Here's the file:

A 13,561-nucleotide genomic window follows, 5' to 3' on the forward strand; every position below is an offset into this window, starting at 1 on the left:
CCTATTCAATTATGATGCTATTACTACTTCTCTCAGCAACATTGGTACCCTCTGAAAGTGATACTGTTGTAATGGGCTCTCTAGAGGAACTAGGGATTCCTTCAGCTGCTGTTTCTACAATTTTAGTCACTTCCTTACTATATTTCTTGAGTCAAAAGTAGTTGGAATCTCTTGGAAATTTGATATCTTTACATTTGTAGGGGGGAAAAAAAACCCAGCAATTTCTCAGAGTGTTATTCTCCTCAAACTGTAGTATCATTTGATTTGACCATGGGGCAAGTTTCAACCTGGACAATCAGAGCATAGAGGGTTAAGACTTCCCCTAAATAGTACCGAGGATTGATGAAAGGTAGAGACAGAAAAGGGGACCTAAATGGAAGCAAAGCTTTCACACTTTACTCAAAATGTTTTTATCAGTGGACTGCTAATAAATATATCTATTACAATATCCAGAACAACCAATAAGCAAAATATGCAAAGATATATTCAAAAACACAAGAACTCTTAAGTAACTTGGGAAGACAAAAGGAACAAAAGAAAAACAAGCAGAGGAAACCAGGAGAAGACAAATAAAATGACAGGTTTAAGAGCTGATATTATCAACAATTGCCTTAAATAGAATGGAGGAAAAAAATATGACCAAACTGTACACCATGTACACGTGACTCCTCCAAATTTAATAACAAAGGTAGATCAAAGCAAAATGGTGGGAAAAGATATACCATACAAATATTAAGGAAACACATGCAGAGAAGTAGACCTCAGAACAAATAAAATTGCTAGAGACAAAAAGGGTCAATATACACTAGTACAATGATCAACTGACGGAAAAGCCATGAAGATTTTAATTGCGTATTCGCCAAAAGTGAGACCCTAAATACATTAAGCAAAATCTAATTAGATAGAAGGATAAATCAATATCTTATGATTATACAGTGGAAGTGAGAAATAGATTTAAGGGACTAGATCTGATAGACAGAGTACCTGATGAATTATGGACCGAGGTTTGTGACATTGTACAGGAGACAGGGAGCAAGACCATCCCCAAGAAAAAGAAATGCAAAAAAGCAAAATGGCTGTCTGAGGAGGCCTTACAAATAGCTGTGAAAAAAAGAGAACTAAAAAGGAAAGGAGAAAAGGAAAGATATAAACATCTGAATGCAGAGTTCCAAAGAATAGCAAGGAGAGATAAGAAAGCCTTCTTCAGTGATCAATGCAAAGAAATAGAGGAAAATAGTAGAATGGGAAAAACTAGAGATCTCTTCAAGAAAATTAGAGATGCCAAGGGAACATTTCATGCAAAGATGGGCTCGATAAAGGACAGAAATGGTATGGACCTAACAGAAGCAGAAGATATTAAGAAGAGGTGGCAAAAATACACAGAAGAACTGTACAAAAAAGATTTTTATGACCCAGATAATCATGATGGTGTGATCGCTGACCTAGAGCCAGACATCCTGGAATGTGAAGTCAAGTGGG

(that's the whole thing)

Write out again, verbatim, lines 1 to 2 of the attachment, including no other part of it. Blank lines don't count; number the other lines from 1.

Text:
A 13,561-nucleotide genomic window follows, 5' to 3' on the forward strand; every position below is an offset into this window, starting at 1 on the left:
CCTATTCAATTATGATGCTATTACTACTTCTCTCAGCAACATTGGTACCCTCTGAAAGTGATACTGTTGTAATGGGCTCTCTAGAGGAACTAGGGATTCCTTCAGCTGCTGTTTCTACAATTTTAGTCACTTCCTTACTATATTTCTTGAGTCAAAAGTAGTTGGAATCTCTTGGAAATTTGATATCTTTACATTTGTAGGGGGGAAAAAAAACCCAGCAATTTCTCAGAGTGTTATTCTCCTCAAACTGTAGTATCATTTGATTTGACCATGGGGCAAGTTTCAACCTGGACAATCAGAGCATAGAGGGTTAAGACTTCCCCTAAATAGTACCGAGGATTGATGAAAGGTAGAGACAGAAAAGGGGACCTAAATGGAAGCAAAGCTTTCACACTTTACTCAAAATGTTTTTATCAGTGGACTGCTAATAAATATATCTATTACAATATCCAGAACAACCAATAAGCAAAATATGCAAAGATATATTCAAAAACACAAGAACTCTTAAGTAACTTGGGAAGACAAAAGGAACAAAAGAAAAACAAGCAGAGGAAACCAGGAGAAGACAAATAAAATGACAGGTTTAAGAGCTGATATTATCAACAATTGCCTTAAATAGAATGGAGGAAAAAAATATGACCAAACTGTACACCATGTACACGTGACTCCTCCAAATTTAATAACAAAGGTAGATCAAAGCAAAATGGTGGGAAAAGATATACCATACAAATATTAAGGAAACACATGCAGAGAAGTAGACCTCAGAACAAATAAAATTGCTAGAGACAAAAAGGGTCAATATACACTAGTACAATGATCAACTGACGGAAAAGCCATGAAGATTTTAATTGCGTATTCGCCAAAAGTGAGACCCTAAATACATTAAGCAAAATCTAATTAGATAGAAGGATAAATCAATATCTTATGATTATACAGTGGAAGTGAGAAATAGATTTAAGGGACTAGATCTGATAGACAGAGTACCTGATGAATTATGGACCGAGGTTTGTGACATTGTACAGGAGACAGGGAGCAAGACCATCCCCAAGAAAAAGAAATGCAAAAAAGCAAAATGGCTGTCTGAGGAGGCCTTACAAATAGCTGTGAAAAAAAGAGAACTAAAAAGGAAAGGAGAAAAGGAAAGATATAAACATCTGAATGCAGAGTTCCAAAGAATAGCAAGGAGAGATAAGAAAGCCTTCTTCAGTGATCAATGCAAAGAAATAGAGGAAAATAGTAGAATGGGAAAAACTAGAGATCTCTTCAAGAAAATTAGAGATGCCAAGGGAACATTTCATGCAAAGATGGGCTCGATAAAGGACAGAAATGGTATGGACCTAACAGAAGCAGAAGATATTAAGAAGAGGTGGCAAAAATACACAGAAGAACTGTACAAAAAAGATTTTTATGACCCAGATAATCATGATGGTGTGATCGCTGACCTAGAGCCAGACATCCTGGAATGTGAAGTCAAGTGGG